(Reuters) - U.S. central bankers see a “sustained expansion” ahead for the country’s economy, with the full impact of recent interest rate cuts still to be felt and low unemployment boosting household spending, Federal Reserve Chair Jerome Powell said on Wednesday in remarks prepared for delivery to the Joint Economic Committee of Congress.
His comments tracked closely to those in his news conference last month after the Fed cut rates for the third time this year and signaled the central bank was likely done reducing borrowing costs absent a significant change in the economic outlook.
CHRIS ZACCARELLI, CHIEF INVESTMENT OFFICER, INDEPENDENT ADVISOR ALLIANCE, CHARLOTTE, NORTH CAROLINA
“Powell continues to be cautious. He has again justified why the Fed decided to cut rates three times. His concern is more about the uncertainty that the Trump trade policy is putting on business. And so they felt like it was important to provide some accommodation to the economy, just to give it room to grow in the absence of certainty on policy.”
“He’s doing his best to be as apolitical as possible….Part of what he’s doing with his comments, as well as what they’ve done in terms of cutting rates in advance this year, is really try to take them out of the picture for next year. It’s my expectation that the Fed is very loath to change rates next year during an election year. So for all of 2020, not only are they not likely to cut rates, but they’re also not likely to raise rates in the absence of something very dramatic.”
“I don’t believe what Powell said so far is new news to the market. The market continues to move on trade news or the lack thereof.”
ROBERT PHIPPS, DIRECTOR, PER STIRLING CAPITAL MANAGEMENT, AUSTIN, TEXAS
“All that (Powell) did was he reiterated the comments he made after the FOMC meeting….Basically, Powell confirmed today that the Fed is out of the picture. If you look at Fed funds futures, you don’t see a 50% chance of a Fed move until next summer. The market has priced in the fact that the Fed is now on the sidelines.”
“He did come out with a warning on the unsustainability of fiscal policy, which is a little bit of a new element. He’s very correct. We are running up a deficit and if interest rates do run higher, it will be difficult to service that debt without extraordinary measures.”
“We came in weak from the (stock) futures market. There was some sign of relief that Powell didn’t surprise, so we got some lift off of that.”
RICK MECKLER, PARTNER, CHERRY LANE INVESTMENTS, NEW VERNON, NEW JERSEY
“They’ve really made it a policy to continue to communicate to the public with a consistent party line. In this case it’s been that they plan to keep interest rates relatively low but are open to movement either way if there are material changes in the economic picture. That’s not surprising.”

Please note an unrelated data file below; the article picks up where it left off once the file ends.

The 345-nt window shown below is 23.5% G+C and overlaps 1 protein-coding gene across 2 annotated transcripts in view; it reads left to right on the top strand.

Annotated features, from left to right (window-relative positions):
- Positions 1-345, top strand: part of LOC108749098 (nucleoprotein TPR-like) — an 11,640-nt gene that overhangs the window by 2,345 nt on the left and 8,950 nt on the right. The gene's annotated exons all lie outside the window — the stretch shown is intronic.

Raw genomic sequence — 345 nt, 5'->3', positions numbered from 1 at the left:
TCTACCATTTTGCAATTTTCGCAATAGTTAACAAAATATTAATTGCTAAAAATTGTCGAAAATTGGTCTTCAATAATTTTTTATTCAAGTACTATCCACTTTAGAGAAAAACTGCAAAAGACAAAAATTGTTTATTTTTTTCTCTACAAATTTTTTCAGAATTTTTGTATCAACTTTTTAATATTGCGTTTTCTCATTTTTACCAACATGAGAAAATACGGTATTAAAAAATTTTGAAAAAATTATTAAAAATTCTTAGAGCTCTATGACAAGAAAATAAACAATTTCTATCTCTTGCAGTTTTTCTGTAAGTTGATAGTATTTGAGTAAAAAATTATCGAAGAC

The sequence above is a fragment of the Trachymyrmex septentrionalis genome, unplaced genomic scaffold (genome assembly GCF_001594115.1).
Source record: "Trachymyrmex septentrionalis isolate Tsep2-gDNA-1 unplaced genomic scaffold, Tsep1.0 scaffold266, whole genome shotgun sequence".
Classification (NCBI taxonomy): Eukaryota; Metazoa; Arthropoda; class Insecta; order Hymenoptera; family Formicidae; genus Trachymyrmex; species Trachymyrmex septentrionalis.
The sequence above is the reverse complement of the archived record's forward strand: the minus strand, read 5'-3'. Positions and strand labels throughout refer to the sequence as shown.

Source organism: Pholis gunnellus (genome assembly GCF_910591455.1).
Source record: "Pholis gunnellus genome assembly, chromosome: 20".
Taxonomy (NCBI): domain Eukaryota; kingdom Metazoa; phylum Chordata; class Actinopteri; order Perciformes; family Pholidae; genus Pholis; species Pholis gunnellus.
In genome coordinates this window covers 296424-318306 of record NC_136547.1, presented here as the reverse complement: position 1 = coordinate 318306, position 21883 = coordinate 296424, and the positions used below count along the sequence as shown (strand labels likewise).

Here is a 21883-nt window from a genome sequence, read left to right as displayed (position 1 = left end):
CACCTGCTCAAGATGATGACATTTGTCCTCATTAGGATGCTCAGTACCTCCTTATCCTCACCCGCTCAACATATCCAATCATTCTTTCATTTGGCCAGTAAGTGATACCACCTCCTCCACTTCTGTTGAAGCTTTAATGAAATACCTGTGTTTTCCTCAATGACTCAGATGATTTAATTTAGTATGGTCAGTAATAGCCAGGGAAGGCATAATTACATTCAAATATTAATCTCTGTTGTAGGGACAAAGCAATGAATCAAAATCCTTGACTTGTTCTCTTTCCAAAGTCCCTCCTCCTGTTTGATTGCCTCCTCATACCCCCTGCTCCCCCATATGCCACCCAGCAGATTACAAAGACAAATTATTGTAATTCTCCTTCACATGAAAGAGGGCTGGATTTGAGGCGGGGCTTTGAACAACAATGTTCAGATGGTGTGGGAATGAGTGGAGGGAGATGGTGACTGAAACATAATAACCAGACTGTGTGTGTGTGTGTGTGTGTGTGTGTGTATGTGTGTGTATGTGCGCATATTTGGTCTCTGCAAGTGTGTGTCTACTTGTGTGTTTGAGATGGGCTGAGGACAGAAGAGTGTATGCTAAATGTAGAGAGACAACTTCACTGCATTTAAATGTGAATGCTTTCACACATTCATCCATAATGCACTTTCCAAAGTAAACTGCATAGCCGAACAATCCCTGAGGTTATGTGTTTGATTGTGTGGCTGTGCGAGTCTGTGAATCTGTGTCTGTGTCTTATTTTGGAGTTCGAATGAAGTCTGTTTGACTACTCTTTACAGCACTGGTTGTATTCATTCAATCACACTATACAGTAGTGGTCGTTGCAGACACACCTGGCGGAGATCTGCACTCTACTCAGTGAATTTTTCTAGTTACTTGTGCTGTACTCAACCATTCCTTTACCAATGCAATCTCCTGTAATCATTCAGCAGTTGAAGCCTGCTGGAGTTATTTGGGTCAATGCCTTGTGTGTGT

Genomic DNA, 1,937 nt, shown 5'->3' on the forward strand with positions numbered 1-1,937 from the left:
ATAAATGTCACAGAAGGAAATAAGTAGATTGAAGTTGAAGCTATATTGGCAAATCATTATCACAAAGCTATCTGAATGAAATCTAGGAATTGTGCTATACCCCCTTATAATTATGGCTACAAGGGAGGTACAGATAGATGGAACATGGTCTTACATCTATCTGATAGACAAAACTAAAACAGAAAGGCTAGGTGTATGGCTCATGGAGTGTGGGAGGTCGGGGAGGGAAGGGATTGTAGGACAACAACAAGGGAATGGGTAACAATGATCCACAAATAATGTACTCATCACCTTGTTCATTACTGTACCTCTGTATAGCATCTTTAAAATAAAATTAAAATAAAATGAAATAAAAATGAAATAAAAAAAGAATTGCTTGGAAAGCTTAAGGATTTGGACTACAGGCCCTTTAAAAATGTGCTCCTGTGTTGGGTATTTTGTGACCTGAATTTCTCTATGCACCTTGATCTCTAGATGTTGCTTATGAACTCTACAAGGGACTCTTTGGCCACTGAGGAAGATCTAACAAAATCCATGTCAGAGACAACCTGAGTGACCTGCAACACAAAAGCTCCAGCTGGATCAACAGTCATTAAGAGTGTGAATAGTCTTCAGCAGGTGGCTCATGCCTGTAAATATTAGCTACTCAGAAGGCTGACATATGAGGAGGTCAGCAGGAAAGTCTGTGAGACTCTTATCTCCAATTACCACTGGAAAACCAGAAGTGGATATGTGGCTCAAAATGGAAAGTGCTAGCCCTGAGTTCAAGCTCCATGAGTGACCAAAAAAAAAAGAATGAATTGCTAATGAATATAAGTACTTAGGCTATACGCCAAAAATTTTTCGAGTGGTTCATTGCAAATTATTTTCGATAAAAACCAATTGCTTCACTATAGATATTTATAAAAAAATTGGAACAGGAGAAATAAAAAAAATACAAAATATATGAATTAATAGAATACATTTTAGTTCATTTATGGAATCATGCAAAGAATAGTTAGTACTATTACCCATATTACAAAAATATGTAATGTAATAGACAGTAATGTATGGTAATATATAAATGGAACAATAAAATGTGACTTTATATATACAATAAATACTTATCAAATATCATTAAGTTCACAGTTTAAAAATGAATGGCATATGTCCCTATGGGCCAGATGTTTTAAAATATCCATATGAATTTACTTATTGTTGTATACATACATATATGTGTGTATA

“Investors will see it as slightly more hawkish but it’s to such a small degree I can’t see it impacting investment decisions. He’s been focused a little on why there isn’t a need for further cuts. Previously he seemed focused on why there was no need for increases.”
“I don’t think it’s surprising when they’ve cut rates 3 times that they’re not suggesting a fourth. Historically the Federal reserve has been there to lower rates in recessionary times and raise rates in times of strong growth. We seem to be right in the middle now.”
“The kind of rate cuts the President is talking about should be reserved for periods of crisis. The market doesn’t reflect a crisis. What investors see is an economy that’s not too hot and not too cold. The Fed seems to see it that way too so right now Fed and investor interests are aligned.”
“The two main things are the continued drag out of the agreement with China. There’s lots of talk out of the administration but it’s always just ahead of us. It’s definitely negative the impeachment process and the hearings even though I don’t think there’s any doubt Republicans in the Senate will support it. Just the process of doing it shows investors the government is relatively dysfunctional.”
TIM GHRISKEY, CHIEF INVESTMENT STRATEGIST, INVERNESS COUNSEL, NEW YORK
“Sobering testimony from Fed chairman Powell, highlighting the risks to the economy, both currently and perspective risks if the economic backdrop deteriorates.
“Such testimony is not unusual between Fed meetings and we’ll likely hear other speeches from other Fed governors over the coming weeks prior to the December 11 Fed meeting, about a month away. Fed governors generally speak their own mind and like any group they have mixed opinions about the state of the economy and about the stance the Fed should take in upcoming meeting. You generally always hear mixed messages by Fed governors just like you have mixed votes at the FOMC meetings.
“But Powell’s testimony sets the stage as to how the Fed is going to approach the next meeting. The Fed is paused with rate changes and appropriately cautious about risks in the economy and in the financial markets should economic conditions start to deteriorate.
“That was the messages coming out of the Fed meeting is well.
“Interestingly, long bonds are rallying because of this, almost exactly the opposite of what you’d expect.”
Compiled by Alden Bentley
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